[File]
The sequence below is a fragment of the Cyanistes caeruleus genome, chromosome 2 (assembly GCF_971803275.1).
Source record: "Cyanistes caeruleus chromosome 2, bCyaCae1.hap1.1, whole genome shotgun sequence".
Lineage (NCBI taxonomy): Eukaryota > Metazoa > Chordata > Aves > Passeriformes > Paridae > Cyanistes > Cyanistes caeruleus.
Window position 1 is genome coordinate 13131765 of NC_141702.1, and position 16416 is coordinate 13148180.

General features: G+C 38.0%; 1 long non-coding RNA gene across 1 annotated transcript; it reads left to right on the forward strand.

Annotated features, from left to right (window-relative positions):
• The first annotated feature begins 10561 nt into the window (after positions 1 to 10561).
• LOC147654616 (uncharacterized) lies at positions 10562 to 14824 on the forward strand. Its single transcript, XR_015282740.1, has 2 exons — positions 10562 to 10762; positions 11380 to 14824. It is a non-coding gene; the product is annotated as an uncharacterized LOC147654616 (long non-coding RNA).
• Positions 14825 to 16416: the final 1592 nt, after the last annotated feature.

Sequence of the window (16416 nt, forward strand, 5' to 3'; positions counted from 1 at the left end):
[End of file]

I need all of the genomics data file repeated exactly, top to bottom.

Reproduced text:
The sequence below is a fragment of the Cyanistes caeruleus genome, chromosome 2 (assembly GCF_971803275.1).
Source record: "Cyanistes caeruleus chromosome 2, bCyaCae1.hap1.1, whole genome shotgun sequence".
Lineage (NCBI taxonomy): Eukaryota > Metazoa > Chordata > Aves > Passeriformes > Paridae > Cyanistes > Cyanistes caeruleus.
Window position 1 is genome coordinate 13131765 of NC_141702.1, and position 16416 is coordinate 13148180.

General features: G+C 38.0%; 1 long non-coding RNA gene across 1 annotated transcript; it reads left to right on the forward strand.

Annotated features, from left to right (window-relative positions):
• The first annotated feature begins 10561 nt into the window (after positions 1 to 10561).
• LOC147654616 (uncharacterized) lies at positions 10562 to 14824 on the forward strand. Its single transcript, XR_015282740.1, has 2 exons — positions 10562 to 10762; positions 11380 to 14824. It is a non-coding gene; the product is annotated as an uncharacterized LOC147654616 (long non-coding RNA).
• Positions 14825 to 16416: the final 1592 nt, after the last annotated feature.

Sequence of the window (16416 nt, forward strand, 5' to 3'; positions counted from 1 at the left end):